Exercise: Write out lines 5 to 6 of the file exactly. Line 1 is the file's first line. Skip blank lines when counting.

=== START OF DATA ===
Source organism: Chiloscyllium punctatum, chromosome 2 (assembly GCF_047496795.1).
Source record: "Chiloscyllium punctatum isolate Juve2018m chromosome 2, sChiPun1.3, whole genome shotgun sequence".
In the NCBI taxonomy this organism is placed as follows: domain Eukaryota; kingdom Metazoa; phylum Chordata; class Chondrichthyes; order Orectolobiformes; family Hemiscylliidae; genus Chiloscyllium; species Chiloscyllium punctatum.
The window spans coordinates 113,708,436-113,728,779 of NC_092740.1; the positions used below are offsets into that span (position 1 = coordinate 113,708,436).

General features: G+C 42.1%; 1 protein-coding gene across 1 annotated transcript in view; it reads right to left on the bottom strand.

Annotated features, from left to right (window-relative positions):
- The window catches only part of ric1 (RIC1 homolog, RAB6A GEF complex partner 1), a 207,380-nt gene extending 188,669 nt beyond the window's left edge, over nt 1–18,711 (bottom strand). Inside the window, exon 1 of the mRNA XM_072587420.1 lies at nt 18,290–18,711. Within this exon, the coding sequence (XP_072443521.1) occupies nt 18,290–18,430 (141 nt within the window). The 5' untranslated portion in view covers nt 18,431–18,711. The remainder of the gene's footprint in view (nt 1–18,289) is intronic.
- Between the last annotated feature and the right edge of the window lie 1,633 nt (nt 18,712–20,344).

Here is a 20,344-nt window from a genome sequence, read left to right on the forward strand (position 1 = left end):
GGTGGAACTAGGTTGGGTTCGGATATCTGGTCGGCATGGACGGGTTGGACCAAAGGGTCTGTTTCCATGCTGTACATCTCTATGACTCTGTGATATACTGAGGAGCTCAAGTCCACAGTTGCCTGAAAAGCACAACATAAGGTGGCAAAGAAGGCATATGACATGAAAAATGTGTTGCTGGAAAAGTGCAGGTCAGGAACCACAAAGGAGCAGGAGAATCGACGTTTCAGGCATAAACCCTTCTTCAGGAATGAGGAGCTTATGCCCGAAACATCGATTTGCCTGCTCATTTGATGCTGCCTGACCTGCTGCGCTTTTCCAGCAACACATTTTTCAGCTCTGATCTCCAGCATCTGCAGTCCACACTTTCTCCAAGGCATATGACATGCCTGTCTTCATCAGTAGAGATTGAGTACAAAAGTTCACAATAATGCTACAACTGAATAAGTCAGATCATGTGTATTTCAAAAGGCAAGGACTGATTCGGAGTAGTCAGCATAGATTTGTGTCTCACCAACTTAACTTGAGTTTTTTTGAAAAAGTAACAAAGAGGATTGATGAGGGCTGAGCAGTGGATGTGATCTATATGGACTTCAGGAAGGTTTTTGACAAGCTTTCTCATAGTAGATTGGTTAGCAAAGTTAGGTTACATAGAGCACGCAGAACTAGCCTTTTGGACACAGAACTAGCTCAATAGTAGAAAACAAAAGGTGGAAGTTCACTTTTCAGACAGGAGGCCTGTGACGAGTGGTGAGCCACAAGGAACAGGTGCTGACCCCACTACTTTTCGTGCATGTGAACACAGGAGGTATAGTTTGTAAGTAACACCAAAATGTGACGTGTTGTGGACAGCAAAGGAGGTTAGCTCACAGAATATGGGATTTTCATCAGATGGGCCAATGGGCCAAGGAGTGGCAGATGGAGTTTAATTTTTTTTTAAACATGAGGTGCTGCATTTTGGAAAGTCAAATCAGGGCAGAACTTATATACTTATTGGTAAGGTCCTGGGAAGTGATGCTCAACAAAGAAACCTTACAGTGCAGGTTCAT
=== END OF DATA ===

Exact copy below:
General features: G+C 42.1%; 1 protein-coding gene across 1 annotated transcript in view; it reads right to left on the bottom strand.

Annotated features, from left to right (window-relative positions):